As the event was spread out over three days with four different tracks, I thought I could use a little help in gathering information. So I invited Pharmaceutical Online (www.pharmaceuticalonline.com) editor Lori Clapper to attend. Here are some of the highlights we found most interesting.
John Baldoni, Ph.D., SVP platform technology and science R&D with GSK (NYSE: GSK), discussed knowledge as becoming a commodity, and he predicts the next therapeutic game changer will come not from drugs, but electrons. Being an executive with a Big Pharma company, he described the changing business model for drug development and discovery. For example when he took over product development in 2004, GSK had 120 people working in the area of drug extensions. Today GSK employs zero in this capacity. Baldoni is taking a proactive approach to tackling the problem. For example, he created a new position and asked several employees to step out of their comfort zones and join a team he refers to as “The Seekers.” I had the opportunity to meet one of the members of this team. Lee Shorter, Ph.D, now carries the title “Director Disruptive Technology Seekers Platform Technology & Science” and is charged with seeking out new ideas, inventions, processes, and technology advancement within and outside of pharma.
In addition to learning about the seekers, I also had the opportunity to be updated by LaToya Jones Braun, Ph.D., assistant professor at the University of Colorado’s School of Pharmacy, in the areas of novel vaccine delivery advancements. Another presentation I found captivating was conducted by MediMetrics chief technical officer, Jeff Shimizu, who explained the Intellicap, a compact capsule which incorporates a microprocessor, pH sensor, temperature sensor, RF wireless transceiver, fluid pump, and drug reservoir all in the space of 11mm x 26 mm. Not only does this product show promise for extremely targeted drug delivery for site specific diseases such as Crohn’s, it may also prove beneficial for improving clinical trials.
One of the more controversial figures at DDP was G. Steven Burrill, CEO of Burrill & Company. Fresh off his deal involving Gilead agreeing to purchase Pharmasset for $11 billion, Burrill used a variety of sources to back his claim that the U.S. pharmaceutical industry is in “deep yogurt.” Burrill advises the drug development industry to look outside its core for innovation. He referenced Twitter, Google, Zynga, and Facebook as examples of companies creating and capturing value outside of the product. Pharma needs to figure out ways to do the same. I had the opportunity to talk with Burrill one-on-one prior to his presentation. He’s a member of Life Science Leader’s editorial advisory board, and I wanted to bounce a few ideas off of him. For example, I shared with him that one of our future “Leadership Lessons” articles is being written by Ron Karr, author of Lead, Sell Or Get Out Of The Way. Is this book relevant to our audience? He seemed to think so, relaying that in his experience the best CEOs tend to be awesome salespeople.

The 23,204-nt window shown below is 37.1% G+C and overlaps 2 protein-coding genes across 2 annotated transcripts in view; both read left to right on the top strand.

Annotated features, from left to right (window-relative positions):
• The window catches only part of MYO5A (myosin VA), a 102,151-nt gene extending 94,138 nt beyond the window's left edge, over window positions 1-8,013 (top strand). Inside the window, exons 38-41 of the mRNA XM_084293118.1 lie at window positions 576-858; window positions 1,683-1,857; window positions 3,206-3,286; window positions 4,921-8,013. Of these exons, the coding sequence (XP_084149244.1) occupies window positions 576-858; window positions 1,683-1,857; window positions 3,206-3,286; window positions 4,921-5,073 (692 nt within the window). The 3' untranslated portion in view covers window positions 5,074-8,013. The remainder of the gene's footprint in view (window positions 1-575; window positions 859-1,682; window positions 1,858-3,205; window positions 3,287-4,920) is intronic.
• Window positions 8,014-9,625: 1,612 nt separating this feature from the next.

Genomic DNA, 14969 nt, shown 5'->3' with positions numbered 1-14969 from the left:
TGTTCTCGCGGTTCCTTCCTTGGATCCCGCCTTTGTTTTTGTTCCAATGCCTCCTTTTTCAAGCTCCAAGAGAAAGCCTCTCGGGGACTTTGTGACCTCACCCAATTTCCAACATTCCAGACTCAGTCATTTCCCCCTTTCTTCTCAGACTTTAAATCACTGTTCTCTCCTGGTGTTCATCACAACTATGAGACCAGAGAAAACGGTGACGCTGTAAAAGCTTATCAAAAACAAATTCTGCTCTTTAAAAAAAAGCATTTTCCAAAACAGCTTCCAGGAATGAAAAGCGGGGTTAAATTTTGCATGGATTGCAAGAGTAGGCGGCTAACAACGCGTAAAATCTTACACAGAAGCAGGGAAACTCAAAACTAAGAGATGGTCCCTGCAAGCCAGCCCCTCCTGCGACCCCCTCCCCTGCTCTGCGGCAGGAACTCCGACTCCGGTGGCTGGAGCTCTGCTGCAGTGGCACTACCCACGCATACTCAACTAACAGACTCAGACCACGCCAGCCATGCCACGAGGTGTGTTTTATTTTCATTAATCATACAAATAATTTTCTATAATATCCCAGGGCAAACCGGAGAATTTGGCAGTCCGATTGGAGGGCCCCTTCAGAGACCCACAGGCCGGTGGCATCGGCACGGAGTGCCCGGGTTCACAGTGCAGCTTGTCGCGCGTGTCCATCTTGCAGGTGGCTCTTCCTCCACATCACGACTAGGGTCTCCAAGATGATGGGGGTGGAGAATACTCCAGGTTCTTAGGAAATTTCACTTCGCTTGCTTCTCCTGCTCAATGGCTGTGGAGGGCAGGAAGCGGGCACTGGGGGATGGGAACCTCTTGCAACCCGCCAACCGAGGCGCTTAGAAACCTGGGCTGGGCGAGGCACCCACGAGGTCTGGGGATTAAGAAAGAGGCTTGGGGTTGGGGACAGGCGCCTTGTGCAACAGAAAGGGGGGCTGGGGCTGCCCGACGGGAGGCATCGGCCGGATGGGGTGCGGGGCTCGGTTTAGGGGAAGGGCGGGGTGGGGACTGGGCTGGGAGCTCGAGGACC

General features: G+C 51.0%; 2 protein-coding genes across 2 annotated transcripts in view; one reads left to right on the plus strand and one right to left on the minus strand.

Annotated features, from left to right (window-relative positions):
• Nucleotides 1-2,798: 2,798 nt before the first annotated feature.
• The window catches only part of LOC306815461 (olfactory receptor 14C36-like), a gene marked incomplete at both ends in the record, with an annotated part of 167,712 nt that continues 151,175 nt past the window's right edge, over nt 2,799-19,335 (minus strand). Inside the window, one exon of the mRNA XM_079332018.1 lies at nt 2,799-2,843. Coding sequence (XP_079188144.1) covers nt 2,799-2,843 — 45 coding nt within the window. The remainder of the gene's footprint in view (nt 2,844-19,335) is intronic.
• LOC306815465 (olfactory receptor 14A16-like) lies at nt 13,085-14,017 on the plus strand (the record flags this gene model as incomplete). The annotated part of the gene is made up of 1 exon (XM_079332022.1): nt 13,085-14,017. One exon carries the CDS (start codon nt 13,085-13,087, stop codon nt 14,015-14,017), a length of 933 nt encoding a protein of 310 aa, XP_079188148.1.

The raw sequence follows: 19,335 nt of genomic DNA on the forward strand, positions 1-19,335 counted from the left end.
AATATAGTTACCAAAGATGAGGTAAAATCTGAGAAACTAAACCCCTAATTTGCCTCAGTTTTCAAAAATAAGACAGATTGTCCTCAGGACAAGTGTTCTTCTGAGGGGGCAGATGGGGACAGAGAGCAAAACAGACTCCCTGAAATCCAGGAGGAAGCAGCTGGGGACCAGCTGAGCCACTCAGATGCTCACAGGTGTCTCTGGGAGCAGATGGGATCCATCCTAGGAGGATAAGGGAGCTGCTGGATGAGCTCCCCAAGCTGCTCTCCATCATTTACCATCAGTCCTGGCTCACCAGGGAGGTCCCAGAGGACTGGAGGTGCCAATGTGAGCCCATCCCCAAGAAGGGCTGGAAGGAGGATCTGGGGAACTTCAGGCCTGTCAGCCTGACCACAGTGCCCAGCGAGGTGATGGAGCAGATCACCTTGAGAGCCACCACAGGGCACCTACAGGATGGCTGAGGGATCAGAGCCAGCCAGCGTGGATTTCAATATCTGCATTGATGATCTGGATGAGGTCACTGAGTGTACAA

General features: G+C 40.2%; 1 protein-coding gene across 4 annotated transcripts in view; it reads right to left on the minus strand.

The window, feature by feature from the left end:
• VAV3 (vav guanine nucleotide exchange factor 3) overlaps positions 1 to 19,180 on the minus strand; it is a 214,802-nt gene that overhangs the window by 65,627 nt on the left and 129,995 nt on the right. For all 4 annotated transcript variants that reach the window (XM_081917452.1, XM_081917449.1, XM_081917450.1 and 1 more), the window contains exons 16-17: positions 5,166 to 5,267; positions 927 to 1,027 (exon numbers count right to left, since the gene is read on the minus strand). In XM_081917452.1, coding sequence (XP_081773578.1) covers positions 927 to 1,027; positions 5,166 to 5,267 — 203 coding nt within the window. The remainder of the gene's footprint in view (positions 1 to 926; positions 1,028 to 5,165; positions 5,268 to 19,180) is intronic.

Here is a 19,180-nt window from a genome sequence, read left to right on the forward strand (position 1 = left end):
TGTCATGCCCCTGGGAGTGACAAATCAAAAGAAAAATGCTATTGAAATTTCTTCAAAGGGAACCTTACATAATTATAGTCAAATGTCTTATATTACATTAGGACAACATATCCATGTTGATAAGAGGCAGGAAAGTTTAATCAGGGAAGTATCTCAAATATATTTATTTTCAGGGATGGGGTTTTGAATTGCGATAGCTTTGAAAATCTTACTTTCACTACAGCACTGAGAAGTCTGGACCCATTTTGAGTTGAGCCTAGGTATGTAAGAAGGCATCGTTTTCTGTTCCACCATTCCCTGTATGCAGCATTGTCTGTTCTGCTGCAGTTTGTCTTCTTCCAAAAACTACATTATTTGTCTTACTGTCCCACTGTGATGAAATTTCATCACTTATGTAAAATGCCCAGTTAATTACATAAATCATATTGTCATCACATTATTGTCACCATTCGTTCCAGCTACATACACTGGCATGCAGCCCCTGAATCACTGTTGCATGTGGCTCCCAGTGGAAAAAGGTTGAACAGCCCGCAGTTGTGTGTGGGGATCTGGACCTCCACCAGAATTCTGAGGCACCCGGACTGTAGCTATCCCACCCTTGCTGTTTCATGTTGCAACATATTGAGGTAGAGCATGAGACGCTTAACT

Another interesting presenter was the fast-talking Texan, Marc McClellan, director of the Engelberg Center for Health Care Reform. His entire presentation seemed to go at the pace of an audio disclaimer at the end of a Viagra TV ad. Two of the more interesting takeaways from his presentation — the rising importance of Accountable Care Organizations (ACOs) and the expectation by government and health insurance reimbursement bodies to see better patient outcomes being clearly demonstrated by pharma companies. Low price and high volume are no longer enough to gain formulary approval. If you are unfamiliar with ACOs and would like to learn more, here is a link to a recent article in the Wall Street Journal http://on.wsj.com/AmRKSL.
Another presentation which captivated and stunned the room was conducted by Marc Koska, inventor of the K1 Auto-Disable syringe. Koska’s presentation enlightened me to the problem of syringes and needles being reused, recycled, and misused. Often thought to be a problem associated with illicit drug use, through pictures and video captured while working with his charity SafePoint, he showed how doctors, hospitals, and children in emerging markets all play a role in recycling products intended for single-use — leading to the spread of blood-borne diseases. (For more information go to www.marckoska.com.)
In addition to having the opportunity to network with the above mentioned opinion leaders and experts, I also met executives from other top 50 pharma companies and key vendors supporting the pharma industry (e.g. Merck, Abbott, Tapemark, Aveva, DSM, Novozymes, Flextronics). Two pieces of good advice stood out during my networking. First, if you know the drug your company is developing will require a device for administration, begin partnering with vendors early and incorporating it into your clinical trials so as to accelerate the approval process. Second, talk to your folks in commercialization and marketing prior to bringing a combination drug device to market. Being close to the market, their insight can prevent you from launching a combination product destined for failure. This would be some good advice for the company currently working on a daily injectable drug for erectile dysfunction.